As West was nearing the end of his sermon about the multi-billionaire (this time, delivered quite literally in the shadow of the mount), things got a little dicey. After suggesting the audience learn more about Nikola Tesla ("and I'm not talking about the car") and Alejandro Jodorowsky, he eventually just started yelling things like, "you don't know who the fuck he is!" The crowd was too hyped to really care that it was being reminded of its collective ignorance, and cheered anyway.
The songs are generally choreographed in either extreme melancholy or jubilation, with little care given to middle ground. Much of "New Slaves" -- which rings off fantastically in an arena -- is unsurprisingly left to the crowd to scream. About midway through, a run of "Cold" and "Don't Like" soundtrack the show's peak, in terms of raw energy. "I'm In It" starts with West's dancers forming a disturbing human knot as he barks the song's lyrics at them before sitting on a throne made up of the same dancers. It's an almost literal debasement that pushes a song already criticized for its misogyny ("I put my fist in her like a civil rights sign") to its breaking point.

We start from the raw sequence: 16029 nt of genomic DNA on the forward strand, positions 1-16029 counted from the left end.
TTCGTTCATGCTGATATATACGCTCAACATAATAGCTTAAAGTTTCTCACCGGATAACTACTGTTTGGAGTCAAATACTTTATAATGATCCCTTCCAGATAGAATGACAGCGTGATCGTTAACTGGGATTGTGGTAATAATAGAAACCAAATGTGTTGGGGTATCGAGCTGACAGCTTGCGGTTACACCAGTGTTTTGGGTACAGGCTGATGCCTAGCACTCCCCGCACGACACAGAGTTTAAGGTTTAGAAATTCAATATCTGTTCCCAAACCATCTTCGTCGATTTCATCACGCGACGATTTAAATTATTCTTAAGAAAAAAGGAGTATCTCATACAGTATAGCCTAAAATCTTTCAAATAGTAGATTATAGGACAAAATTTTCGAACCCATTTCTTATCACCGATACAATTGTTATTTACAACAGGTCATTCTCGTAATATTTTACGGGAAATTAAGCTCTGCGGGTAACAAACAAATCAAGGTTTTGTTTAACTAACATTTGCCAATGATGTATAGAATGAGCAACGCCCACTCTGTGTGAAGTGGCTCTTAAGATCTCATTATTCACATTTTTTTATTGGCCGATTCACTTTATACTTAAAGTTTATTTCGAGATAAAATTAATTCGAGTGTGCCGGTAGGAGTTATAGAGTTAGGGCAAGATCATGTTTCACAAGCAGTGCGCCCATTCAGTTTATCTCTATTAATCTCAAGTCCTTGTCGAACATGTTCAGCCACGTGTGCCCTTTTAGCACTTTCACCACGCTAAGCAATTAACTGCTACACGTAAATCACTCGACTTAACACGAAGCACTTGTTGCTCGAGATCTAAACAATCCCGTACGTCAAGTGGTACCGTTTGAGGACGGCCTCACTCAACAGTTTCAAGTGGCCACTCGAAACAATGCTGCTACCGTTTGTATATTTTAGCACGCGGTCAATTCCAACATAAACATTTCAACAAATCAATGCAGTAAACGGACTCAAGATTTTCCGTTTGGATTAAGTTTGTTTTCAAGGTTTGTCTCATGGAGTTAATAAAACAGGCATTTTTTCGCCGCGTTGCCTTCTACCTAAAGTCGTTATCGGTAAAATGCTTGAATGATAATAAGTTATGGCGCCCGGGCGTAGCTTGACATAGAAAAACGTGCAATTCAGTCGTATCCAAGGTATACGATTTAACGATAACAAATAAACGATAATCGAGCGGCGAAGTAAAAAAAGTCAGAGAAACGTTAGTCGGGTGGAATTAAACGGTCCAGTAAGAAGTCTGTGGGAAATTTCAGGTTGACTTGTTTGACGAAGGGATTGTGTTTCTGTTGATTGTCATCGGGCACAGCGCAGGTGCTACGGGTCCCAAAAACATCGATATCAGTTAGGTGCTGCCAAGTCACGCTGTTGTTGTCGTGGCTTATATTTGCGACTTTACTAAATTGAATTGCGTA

For his reputation as a pretty extreme dude, Kanye often stuns by treating silence and stillness with equal respect. He preceded both "Coldest Winter" and "Runaway" with healthy servings of anticipation, saying nothing for nearly a full minute before introducing the former song by breaking off the titular line from "Can't Tell Me Nothing," which he had just finished.